How Does It Lead To The Dark Knight Rises?
I had no memory of Bane being in Batman & Robin before this rewatch, and now I'm not sure I'll ever be able to look at The Dark Knight Rises the same way again. I imagine Nolan did serious soul-searching before deciding to include Bane in The Dark Knight Rises and do it right this time, and comic book fans must think he's righting a great wrong. Batman & Robin's portrayal of Bane, as a roided-up lunkhead in a Mexican wrestler mask who speaks in barely verbal grunts and repeats whatever Poison Ivy says-- "Ahhhh, monkey work!"-- is basically a textbook of what Nolan won't do with Bane. Though I admit, I kind of want to see the eventual mash-up where Bane's Dark Knight Rises scenes are put into Batman & Robin, and Tom Hardy's Bane just kills everyone onscreen before things can get too ridiculous.
And despite all the hopeful rumors, it seems pretty clear that Robin won't appear in The Dark Knight Rises-- and Batman & Robin is a great example of why he shouldn't. The movie is bogged down horribly by the rivalry and squabbling between the two, and you never understand why a prickly loner like Batman would agree to take on a sidekick in the first place. It makes even less sense for Nolan's take on the character, and for everyone who asks him why he won't include Robin, he can just point to this movie and explain everything.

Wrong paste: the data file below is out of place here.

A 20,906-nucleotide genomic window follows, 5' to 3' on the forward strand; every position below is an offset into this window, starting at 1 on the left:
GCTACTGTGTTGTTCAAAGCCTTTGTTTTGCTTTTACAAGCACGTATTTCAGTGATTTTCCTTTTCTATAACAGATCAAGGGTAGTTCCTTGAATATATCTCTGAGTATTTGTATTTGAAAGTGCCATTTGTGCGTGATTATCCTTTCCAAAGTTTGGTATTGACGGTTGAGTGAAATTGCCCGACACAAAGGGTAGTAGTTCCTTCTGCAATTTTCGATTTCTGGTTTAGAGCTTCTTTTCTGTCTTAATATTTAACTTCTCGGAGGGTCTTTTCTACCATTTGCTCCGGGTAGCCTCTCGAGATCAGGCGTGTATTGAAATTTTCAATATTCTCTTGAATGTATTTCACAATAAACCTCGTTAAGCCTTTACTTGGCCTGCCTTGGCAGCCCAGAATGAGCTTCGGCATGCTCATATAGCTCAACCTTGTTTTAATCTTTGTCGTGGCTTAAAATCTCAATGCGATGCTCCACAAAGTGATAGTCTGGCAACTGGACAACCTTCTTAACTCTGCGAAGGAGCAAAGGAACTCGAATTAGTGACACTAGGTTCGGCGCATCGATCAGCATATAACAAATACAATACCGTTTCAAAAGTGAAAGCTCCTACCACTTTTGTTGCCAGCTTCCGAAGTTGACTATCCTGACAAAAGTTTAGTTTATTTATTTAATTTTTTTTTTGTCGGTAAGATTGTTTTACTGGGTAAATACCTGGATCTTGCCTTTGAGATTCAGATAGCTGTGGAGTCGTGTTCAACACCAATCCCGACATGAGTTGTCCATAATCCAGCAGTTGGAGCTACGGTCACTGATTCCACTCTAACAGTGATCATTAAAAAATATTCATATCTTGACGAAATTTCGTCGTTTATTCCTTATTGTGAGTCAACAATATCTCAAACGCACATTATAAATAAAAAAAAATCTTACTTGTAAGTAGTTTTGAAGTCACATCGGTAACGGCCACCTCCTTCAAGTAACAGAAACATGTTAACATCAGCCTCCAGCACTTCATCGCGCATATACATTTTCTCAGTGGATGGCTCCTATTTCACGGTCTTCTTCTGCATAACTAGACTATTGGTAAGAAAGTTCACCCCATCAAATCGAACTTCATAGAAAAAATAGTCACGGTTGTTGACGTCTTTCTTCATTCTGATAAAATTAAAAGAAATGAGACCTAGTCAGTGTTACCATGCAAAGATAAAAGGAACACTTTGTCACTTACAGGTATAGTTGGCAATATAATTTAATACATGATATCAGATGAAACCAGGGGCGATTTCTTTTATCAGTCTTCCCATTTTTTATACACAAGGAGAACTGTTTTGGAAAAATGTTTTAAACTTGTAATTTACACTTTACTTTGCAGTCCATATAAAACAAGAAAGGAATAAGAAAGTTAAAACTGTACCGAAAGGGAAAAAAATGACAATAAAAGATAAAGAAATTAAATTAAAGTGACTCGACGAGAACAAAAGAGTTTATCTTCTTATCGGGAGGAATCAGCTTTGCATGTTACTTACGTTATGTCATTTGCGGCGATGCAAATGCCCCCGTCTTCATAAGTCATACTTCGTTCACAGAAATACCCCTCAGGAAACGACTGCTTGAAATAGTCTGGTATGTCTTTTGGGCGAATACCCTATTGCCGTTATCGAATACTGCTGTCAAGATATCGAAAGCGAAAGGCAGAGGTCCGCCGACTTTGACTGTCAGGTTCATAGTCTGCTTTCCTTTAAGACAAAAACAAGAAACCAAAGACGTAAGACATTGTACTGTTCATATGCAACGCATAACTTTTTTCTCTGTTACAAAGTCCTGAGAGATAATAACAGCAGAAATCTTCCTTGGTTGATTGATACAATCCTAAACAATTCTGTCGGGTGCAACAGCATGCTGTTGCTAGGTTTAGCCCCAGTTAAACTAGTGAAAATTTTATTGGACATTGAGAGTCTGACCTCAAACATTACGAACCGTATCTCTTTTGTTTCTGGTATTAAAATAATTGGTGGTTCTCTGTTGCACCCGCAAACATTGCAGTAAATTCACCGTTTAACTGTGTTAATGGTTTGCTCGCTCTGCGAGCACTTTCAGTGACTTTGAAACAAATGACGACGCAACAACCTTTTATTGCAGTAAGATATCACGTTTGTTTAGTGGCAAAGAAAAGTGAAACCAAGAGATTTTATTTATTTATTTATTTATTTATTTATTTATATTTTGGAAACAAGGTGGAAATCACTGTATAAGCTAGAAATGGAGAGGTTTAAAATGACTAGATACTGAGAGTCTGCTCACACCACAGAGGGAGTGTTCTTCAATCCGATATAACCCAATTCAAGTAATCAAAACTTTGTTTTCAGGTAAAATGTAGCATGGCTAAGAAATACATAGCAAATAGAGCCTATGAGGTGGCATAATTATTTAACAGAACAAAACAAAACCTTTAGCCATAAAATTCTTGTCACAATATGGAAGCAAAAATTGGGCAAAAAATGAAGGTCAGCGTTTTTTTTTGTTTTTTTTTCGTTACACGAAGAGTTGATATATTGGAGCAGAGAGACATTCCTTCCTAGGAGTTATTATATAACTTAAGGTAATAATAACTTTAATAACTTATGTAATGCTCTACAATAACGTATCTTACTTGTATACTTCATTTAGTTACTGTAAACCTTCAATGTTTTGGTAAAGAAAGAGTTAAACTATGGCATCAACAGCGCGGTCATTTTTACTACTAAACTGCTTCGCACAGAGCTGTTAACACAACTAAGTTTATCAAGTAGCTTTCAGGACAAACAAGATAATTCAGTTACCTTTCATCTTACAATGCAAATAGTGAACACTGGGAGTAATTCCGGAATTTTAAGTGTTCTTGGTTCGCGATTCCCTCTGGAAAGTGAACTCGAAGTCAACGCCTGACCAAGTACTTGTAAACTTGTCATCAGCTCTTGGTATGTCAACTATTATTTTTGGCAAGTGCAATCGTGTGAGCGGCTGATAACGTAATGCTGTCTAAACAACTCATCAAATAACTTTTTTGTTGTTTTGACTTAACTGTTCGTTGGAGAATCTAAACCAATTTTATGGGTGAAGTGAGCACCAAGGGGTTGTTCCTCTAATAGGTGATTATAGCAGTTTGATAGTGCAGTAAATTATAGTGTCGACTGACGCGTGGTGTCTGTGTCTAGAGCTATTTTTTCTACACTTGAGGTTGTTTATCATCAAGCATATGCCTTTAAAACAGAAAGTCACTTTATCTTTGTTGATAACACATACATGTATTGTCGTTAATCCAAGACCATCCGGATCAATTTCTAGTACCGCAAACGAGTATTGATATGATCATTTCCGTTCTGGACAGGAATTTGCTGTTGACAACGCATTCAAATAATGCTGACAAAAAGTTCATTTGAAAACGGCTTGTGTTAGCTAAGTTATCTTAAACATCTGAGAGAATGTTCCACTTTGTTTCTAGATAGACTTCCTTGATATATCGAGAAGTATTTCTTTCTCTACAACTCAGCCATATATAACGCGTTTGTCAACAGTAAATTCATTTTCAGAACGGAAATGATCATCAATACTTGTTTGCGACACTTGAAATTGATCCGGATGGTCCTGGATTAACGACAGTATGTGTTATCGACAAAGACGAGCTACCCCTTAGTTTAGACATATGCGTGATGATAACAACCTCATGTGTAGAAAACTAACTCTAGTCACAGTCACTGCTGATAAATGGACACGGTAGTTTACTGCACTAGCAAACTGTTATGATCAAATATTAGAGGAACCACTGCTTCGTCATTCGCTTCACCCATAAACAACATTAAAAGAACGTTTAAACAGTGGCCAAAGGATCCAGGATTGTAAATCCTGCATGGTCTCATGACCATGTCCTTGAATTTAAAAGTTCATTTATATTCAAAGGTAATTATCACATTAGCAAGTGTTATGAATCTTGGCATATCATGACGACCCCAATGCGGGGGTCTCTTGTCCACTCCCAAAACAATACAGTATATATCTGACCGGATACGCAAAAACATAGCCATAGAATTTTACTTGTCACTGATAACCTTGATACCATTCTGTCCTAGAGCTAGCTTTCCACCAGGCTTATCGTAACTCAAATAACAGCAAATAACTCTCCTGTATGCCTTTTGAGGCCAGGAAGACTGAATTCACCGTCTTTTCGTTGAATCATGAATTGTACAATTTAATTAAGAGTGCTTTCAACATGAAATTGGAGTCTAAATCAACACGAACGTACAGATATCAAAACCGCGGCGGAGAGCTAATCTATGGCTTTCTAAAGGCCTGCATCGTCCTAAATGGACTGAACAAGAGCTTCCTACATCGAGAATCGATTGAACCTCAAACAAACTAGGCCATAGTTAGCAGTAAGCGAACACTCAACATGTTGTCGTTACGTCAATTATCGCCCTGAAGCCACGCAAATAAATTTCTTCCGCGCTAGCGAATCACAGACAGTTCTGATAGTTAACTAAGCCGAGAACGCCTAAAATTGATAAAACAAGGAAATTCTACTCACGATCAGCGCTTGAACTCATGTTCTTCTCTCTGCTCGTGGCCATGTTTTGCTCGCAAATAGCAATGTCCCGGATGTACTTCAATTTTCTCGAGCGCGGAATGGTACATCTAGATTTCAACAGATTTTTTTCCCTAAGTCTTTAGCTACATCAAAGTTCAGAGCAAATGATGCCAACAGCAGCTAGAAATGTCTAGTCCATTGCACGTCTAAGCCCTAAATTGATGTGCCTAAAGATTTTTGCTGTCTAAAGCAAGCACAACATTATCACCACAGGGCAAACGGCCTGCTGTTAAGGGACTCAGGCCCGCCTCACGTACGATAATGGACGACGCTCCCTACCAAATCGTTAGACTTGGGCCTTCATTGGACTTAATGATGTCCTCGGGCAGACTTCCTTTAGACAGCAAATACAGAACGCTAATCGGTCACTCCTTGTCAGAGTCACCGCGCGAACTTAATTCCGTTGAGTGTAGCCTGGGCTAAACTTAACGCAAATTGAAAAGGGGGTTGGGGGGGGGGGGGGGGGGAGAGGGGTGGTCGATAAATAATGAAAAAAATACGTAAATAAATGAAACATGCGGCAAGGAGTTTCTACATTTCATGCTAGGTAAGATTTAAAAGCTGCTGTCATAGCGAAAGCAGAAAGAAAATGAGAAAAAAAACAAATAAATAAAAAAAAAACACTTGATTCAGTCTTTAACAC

And A Few More Things…
Most Illogical Moment Sure, there are a lot of them in this movie, but nothing beats the opening scene in the antiquities museum, where Mr. Freeze stops for an ice pun-- "What killed the dinosaurs? The Ice Age!"-- then shoots a dinosaur skeleton with his ice gun, sending it crashing down. And yet, he had Batman & Robin standing right in front of him-- why not just shoot them? Was the ice pun just too good to pass up?
Best Cameo If you need any more evidence this movie was made in 1997-- Coolio makes an appearance, in the totally unnecessary motorcycle race scene. To be fair, he and his hair fit right in with the insane costumes every biker gang is wearing-- some are wearing Louis XIV wigs, some are dressed like Alex from A Clockwork Orange. Seriously.
Worst Scene Like I said, every scene in Wayne Manor is skippable, but the heart-to-heart between Bruce and what we think is a dying Alfred is the low point-- show someone this scene in 1997 and then flash them forward to George Clooney winning an Oscar, and watch their brain explode.
Best Reason To Watch This Movie An incredible number of elaborate sets were built for this movie, from Poison Ivy's Turkish Bath lair to the enormous observatory where the final fight scene takes place, and it's probably the last Batman movie we'll ever see with so many lovely practical sets. They're garish, of course, and many get destroyed in the service of terrible action scenes, but they're also gorgeous and nostalgic in their own way, a relic of a kind of a superhero movie that no longer exists.
Subscribe To Topics You're Interested In
Load Other Comments
Back to top